Mylohyoid muscle

From Wixpert
Jump to: navigation, search

The mylohyoid muscle is a muscle of the neck that connects the mandible (jaw bone) to the hyoid bone in the throat. When contracted, it pulls the mandible and hyoid bone together, usually during swallowing.

Located directly above the anterior belly of the digastric muscle, it is triangular and flat in shape. With help from the digastric muscle, it forms a muscular floor for the mouth cavity. It stretches from the symphysis in the front of the mouth cavity to the last molar tooth in the back, covering the whole length of the mylohyoid line of the mandible.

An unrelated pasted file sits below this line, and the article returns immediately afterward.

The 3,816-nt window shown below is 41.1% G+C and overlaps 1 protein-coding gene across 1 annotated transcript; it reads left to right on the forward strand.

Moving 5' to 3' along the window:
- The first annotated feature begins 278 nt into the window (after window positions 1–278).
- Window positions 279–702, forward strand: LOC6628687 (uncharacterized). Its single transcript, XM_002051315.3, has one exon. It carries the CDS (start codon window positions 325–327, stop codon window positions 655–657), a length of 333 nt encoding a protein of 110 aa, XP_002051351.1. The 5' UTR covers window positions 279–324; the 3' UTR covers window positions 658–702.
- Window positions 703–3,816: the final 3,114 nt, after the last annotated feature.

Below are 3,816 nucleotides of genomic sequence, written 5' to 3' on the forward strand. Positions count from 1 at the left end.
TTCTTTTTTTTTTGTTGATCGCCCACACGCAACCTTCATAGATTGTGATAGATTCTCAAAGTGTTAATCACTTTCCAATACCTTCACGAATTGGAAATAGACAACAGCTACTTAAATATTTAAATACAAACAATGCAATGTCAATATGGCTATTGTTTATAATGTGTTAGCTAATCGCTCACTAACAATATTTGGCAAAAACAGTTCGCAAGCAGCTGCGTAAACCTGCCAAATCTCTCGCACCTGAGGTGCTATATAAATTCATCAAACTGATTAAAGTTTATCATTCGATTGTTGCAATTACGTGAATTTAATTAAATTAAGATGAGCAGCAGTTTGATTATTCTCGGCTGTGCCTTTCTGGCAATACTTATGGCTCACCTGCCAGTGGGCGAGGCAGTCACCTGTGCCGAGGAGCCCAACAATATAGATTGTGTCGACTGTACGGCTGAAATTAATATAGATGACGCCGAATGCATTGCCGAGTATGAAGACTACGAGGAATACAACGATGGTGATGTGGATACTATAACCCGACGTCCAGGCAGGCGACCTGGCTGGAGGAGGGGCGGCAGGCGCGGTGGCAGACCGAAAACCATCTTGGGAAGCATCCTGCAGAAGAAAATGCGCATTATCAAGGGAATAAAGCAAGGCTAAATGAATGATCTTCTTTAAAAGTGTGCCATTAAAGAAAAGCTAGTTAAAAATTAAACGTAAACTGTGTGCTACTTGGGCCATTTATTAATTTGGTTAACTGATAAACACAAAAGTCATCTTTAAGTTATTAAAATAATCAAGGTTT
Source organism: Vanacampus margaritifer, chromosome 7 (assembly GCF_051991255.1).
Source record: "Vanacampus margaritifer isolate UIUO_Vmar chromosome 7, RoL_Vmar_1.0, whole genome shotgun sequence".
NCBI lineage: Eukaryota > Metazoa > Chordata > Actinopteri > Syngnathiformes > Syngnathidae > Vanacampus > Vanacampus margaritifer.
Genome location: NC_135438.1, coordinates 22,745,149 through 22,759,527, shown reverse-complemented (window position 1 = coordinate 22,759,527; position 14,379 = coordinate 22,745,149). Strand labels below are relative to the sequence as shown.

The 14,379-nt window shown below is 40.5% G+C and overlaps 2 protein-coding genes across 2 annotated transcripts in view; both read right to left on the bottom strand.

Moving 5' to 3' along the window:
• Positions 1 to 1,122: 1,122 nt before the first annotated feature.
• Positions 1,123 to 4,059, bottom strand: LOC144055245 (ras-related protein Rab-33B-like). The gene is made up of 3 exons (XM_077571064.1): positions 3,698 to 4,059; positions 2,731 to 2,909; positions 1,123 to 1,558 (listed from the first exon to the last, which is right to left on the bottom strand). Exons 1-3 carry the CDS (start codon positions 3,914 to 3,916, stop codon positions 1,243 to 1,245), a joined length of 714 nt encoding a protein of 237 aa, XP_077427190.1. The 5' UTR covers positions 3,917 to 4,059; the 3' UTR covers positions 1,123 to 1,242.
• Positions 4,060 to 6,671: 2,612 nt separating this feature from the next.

The fibers of the mylohyoid muscle connect with the hyoid bone. The back fibers run inferomedially and then go into the body of the hyoid bone.

Along with its place in the mouth cavity, it also has a role in the nervous system. The trigeminal nerve is the major nerve and the mandibular nerve is one of the nerves that makes up this mass of nerves. The mandibular nerve is also make up of the inferior alveolar nerve and this nerve is made up of the mylohyoid nerve. The mylohyoid nerve is located in the mylohyoid muscle.

Word Origin

The name mylohyoid comes from mylo, from the Greek for molar, referring to its attachment to the jaw bone, and hyoid, in reference to its attachment to the hyoid bone.

See also

Namespaces
Variants
Actions
Toolbox
Log in